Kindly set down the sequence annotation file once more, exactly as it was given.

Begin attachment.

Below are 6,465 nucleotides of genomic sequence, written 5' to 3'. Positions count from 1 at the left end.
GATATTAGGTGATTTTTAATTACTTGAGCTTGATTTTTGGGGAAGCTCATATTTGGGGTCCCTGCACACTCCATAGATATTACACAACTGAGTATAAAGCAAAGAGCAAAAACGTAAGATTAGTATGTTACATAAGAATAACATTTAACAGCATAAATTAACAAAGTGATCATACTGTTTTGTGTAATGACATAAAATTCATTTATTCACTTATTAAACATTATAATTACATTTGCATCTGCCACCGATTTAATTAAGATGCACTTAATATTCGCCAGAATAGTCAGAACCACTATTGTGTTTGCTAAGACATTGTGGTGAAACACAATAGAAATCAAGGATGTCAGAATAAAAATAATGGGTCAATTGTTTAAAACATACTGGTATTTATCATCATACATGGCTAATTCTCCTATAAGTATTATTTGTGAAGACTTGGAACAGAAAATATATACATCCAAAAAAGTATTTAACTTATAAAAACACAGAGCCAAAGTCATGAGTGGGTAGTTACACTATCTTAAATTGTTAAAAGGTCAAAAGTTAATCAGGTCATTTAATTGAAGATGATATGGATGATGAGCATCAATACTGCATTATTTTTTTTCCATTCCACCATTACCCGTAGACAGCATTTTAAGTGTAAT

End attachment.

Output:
Below are 6,465 nucleotides of genomic sequence, written 5' to 3'. Positions count from 1 at the left end.
GATATTAGGTGATTTTTAATTACTTGAGCTTGATTTTTGGGGAAGCTCATATTTGGGGTCCCTGCACACTCCATAGATATTACACAACTGAGTATAAAGCAAAGAGCAAAAACGTAAGATTAGTATGTTACATAAGAATAACATTTAACAGCATAAATTAACAAAGTGATCATACTGTTTTGTGTAATGACATAAAATTCATTTATTCACTTATTAAACATTATAATTACATTTGCATCTGCCACCGATTTAATTAAGATGCACTTAATATTCGCCAGAATAGTCAGAACCACTATTGTGTTTGCTAAGACATTGTGGTGAAACACAATAGAAATCAAGGATGTCAGAATAAAAATAATGGGTCAATTGTTTAAAACATACTGGTATTTATCATCATACATGGCTAATTCTCCTATAAGTATTATTTGTGAAGACTTGGAACAGAAAATATATACATCCAAAAAAGTATTTAACTTATAAAAACACAGAGCCAAAGTCATGAGTGGGTAGTTACACTATCTTAAATTGTTAAAAGGTCAAAAGTTAATCAGGTCATTTAATTGAAGATGATATGGATGATGAGCATCAATACTGCATTATTTTTTTTCCATTCCACCATTACCCGTAGACAGCATTTTAAGTGTAAT